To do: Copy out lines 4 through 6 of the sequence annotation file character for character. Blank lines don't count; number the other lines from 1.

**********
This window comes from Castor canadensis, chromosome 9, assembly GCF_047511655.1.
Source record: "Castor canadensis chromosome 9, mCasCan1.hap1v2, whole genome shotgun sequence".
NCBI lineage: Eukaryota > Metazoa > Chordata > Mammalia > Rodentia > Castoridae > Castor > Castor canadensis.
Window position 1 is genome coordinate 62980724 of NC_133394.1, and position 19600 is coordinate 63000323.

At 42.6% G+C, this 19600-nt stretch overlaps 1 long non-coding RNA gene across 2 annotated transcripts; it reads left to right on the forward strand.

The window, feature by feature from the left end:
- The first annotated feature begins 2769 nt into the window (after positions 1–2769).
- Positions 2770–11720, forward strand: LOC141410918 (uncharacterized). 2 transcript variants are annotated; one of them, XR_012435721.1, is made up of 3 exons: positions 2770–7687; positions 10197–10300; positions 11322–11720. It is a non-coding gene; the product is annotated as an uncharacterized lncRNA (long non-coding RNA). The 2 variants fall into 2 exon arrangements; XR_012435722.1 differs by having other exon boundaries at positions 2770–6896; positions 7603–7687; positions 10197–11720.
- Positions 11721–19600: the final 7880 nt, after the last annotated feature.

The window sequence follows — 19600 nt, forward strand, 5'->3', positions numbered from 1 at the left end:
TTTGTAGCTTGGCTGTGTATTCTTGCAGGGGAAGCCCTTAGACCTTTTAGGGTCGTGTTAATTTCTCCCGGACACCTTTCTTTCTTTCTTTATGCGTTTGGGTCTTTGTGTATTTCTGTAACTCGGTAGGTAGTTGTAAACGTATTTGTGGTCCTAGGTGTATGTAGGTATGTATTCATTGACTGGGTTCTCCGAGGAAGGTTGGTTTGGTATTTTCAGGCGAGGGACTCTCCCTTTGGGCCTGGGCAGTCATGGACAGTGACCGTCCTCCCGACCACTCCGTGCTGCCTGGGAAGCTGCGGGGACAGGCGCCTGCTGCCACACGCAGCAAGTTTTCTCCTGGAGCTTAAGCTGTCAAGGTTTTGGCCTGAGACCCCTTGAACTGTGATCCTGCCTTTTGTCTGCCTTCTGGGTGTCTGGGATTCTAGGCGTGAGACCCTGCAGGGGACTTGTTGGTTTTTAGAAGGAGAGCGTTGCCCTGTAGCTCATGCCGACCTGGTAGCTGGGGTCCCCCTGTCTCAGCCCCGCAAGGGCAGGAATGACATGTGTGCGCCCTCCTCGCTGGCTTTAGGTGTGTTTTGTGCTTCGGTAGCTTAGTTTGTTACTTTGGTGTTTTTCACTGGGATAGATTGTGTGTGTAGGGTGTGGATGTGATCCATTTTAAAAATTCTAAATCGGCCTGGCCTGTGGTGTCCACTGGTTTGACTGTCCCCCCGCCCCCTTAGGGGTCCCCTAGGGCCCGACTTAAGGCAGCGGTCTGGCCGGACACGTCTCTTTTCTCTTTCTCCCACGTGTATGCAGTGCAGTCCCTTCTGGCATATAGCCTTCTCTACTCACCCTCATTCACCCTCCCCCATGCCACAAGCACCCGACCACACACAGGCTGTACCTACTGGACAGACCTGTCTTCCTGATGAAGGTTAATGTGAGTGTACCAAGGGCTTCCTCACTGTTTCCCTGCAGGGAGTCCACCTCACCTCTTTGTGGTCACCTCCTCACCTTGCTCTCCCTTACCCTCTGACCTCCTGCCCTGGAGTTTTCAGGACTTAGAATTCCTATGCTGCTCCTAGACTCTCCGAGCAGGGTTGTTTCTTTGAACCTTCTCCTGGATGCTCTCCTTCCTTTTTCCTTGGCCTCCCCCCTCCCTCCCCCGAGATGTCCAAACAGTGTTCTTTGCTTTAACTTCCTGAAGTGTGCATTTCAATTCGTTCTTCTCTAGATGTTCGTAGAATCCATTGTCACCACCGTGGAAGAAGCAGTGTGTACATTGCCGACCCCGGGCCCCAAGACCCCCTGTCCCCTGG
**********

Window position 1 is genome coordinate 62980724 of NC_133394.1, and position 19600 is coordinate 63000323.

At 42.6% G+C, this 19600-nt stretch overlaps 1 long non-coding RNA gene across 2 annotated transcripts; it reads left to right on the forward strand.

The window, feature by feature from the left end: